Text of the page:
Published at Civil Eats, September 10, 2018
Joe Schroeder works as a farm advocate for Farm Aid, where he answers calls to the group’s farmer hotline. The calls, which are up 30 percent over last year, range from routine questions about navigating federal programs and exploring credit options to dire pleas for help from farmers who have run out of ways to keep their businesses solvent. He has heard from three or four suicidal farmers each month this summer.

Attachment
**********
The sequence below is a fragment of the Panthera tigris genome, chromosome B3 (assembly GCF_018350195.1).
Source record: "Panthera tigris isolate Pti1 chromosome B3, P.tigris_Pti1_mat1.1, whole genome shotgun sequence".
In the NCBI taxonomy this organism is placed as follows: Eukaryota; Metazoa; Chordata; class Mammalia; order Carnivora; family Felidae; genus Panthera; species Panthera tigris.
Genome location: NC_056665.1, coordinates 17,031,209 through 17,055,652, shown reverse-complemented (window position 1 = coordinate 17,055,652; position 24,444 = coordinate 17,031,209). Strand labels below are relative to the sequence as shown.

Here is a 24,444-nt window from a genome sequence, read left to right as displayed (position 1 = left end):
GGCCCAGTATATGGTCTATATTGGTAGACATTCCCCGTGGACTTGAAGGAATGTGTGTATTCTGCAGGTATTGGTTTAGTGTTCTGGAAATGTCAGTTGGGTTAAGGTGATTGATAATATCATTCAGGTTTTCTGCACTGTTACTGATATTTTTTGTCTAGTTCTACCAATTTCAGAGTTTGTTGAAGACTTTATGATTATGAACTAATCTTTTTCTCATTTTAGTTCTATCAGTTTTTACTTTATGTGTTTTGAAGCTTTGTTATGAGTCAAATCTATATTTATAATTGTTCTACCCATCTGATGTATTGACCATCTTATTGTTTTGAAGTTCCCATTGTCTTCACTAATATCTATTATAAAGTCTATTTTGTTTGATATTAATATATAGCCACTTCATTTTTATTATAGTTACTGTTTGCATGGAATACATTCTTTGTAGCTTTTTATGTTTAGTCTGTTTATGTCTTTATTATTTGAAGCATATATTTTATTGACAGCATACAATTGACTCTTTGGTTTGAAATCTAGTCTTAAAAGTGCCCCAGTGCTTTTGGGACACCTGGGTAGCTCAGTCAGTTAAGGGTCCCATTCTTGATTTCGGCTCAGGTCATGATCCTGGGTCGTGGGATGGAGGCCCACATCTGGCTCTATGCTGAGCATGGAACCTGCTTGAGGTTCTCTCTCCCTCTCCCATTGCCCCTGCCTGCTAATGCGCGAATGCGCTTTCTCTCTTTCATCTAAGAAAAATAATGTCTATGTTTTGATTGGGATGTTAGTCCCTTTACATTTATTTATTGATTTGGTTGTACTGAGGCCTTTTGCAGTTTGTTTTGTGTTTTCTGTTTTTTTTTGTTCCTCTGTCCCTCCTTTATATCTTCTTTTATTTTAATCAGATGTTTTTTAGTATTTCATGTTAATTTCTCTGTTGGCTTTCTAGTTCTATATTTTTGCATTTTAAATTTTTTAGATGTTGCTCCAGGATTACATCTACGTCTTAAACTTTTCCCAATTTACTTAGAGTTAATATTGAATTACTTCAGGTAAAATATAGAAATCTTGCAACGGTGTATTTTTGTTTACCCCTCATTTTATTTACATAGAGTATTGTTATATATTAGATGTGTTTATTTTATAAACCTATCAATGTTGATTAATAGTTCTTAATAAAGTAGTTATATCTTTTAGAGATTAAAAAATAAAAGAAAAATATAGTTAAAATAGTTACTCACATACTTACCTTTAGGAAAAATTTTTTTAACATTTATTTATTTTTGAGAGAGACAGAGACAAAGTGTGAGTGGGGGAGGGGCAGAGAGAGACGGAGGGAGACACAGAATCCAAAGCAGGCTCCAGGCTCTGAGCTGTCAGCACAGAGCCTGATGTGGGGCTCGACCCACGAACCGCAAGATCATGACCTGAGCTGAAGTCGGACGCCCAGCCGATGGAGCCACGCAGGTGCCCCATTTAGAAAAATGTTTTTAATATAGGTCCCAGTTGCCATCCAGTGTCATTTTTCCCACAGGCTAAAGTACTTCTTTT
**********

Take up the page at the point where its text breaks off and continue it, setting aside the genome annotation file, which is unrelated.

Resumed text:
Schroeder talks callers in crisis through Chapter 12 bankruptcy and sends out $500 checks to help them buy groceries and get the lights turned back on. One woman who called was eating nothing but frozen hamburger. Many families have had their electricity turned off, including one farmer who relies on an oxygen tank. Schroeder appealed to the electric company on his behalf, but the head of finance refused to work with them. The family could get him to the hospital if necessary, the farmer’s wife told Schroeder, because they had hidden their car in a barn nearby to keep it from being repossessed. Schroeder hasn’t been able to check in with the family since late July because their phone was disconnected.
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